By Gabe Friedman
President-elect Joe Biden has made his pick for treasury secretary — but he won’t announce it until close to Thanksgiving next week.
That leaves a little more time to scrutinize the short lists that multiple outlets have reported on. Sarah Bloom Raskin, a deputy treasury secretary under President Obama, is on several of them. (The other Jewish woman on Biden’s list is Janet Yellen; read about her here.)
Biden said Thursday that his pick will be “accepted by all elements of the Democratic Party,” from the “progressive to the moderate coalitions.” Based on her policy slant, Raskin would appear to check multiple boxes.
Here’s what you need to know about her.
She is focused on oversight and consumer protection
Born Sarah Bloom to a Jewish family in Medford, Massachusetts, Raskin earned a bachelor’s from Amherst College and a degree from Harvard Law School. After moving to Maryland with her husband, House Rep. Jamie Raskin, she became the state’s commissioner of financial regulation. In 2010, Obama nominated her to the board of governors of the Federal Reserve, the central banking entity that runs the country’s monetary policy (along with Yellen).
In 2013, Obama named her deputy treasury secretary, the department’s second-highest role, under Secretary Jack Lew, himself an Orthodox Jew (and the highest ranking Orthodox Jew in history at the time).
A 2010 article in the Baltimore Sun says that Raskin’s focus on “the economy’s effect on everyday life” caught Obama’s attention. In her Maryland office, she earned a reputation for “strong oversight,” the chief executive of the Maryland Bankers Association told the newspaper.
As a member of the Fed, Raskin spoke about income inequality, the financial challenges for low- and middle-income people and what she deems problems in the mortgage industry.
She was the highest-ranking woman in the treasury department.
There has never been a female head of the treasury, but in her tenure in the department, Raskin was the highest-ranking woman ever. She would make more history if chosen by Biden.
But she wouldn’t be the first Jewish person in the post. That honor goes to Henry Morgenthau, Jr., the New Yorker who in the 1930s and 1940s was involved in creating President Franklin Roosevelt’s New Deal, in financing the country’s World War II efforts and in helping large numbers of Jewish refugees immigrate to the U.S. after the war.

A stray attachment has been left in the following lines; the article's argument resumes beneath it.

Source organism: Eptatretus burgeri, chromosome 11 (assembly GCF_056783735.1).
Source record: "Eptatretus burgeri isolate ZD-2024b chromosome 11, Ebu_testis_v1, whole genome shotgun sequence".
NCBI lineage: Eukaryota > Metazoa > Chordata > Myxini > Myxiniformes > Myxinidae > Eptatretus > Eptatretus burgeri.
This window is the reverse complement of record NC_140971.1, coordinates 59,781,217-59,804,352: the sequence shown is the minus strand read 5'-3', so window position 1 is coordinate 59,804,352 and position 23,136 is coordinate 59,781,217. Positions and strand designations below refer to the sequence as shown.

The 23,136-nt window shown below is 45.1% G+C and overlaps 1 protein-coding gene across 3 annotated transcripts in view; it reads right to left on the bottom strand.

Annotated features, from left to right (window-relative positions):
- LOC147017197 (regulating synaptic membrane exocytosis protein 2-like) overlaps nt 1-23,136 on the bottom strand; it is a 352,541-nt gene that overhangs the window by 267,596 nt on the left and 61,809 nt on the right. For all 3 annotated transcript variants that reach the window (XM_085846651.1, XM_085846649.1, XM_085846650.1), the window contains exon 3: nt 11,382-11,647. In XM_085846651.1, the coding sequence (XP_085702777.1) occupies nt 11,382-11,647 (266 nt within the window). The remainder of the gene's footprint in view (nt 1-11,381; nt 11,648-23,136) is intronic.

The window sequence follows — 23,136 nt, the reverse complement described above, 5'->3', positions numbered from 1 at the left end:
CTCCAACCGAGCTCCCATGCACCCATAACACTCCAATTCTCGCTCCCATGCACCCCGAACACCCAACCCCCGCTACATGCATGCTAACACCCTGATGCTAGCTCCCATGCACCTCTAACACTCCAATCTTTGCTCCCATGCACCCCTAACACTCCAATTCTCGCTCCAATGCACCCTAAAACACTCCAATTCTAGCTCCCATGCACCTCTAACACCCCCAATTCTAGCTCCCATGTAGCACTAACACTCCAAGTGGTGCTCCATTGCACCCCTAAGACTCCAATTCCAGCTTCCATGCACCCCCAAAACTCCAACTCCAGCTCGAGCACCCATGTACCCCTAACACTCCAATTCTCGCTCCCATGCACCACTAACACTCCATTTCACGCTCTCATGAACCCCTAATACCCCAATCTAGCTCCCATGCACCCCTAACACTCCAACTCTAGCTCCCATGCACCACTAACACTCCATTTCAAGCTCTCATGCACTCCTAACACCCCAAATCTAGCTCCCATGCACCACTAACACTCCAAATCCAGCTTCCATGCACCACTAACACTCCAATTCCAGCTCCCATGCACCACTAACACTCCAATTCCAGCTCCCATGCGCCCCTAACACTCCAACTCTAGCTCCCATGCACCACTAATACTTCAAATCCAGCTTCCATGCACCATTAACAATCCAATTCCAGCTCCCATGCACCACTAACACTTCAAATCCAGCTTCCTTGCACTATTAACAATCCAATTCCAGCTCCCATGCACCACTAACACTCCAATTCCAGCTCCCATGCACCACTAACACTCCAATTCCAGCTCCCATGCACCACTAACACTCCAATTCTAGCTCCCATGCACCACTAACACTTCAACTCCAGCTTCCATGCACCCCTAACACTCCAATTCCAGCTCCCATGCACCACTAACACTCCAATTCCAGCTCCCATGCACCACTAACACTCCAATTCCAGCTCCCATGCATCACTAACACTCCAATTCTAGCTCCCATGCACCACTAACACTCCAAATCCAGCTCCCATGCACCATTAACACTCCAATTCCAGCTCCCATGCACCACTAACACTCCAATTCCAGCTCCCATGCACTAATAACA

Other Jews who have recently served in the role include Robert Rubin and Lawrence Summers, who both worked under President Clinton; Lew, who served under President Obama; and Steven Mnuchin, who is currently finishing up his term under President Trump.
She’s married to one of the most outspokenly Jewish members of Congress
The Raskins, who have three adult children, attend the Reform Temple Sinai in Washington, D.C. Jamie Raskin, a Democrat and former constitutional law professor representing Maryland’s 8th district, has been outspoken in talking about his Jewishness. For example, in 2018, he responded to a prompt from B’nai B’rith International on what it means to be Jewish, citing the famous Hillel quote “if not now, when?” and saying “our faith calls upon us to stand up for everybody who is being oppressed.” He once spoke to a Maryland synagogue about how serving in Congress is a “Jewish act.”
Raskin has also criticized the Trump administration’s rollbacks of Homeland Security programs targeting white supremacists. And after he signed on for a program last summer that brings young Israelis and Palestinians to Congress to intern, he was the first congressman to ask for one of each. “I’m a middle child and I’m always drawn to the efforts to bring people together,” he said.
What this choice could mean
Choosing Raskin would be Biden’s signal to the business and larger political worlds that he is focused on financial oversight. The president-elect has faced criticism from progressives — to whom he nodded in his statement Thursday about “all elements” of the Democratic Party — that he is too beholden to the big banks and financial interests. Biden has already begun meeting with financial lobbyists about “policy and regulation issues,” Reuters reports.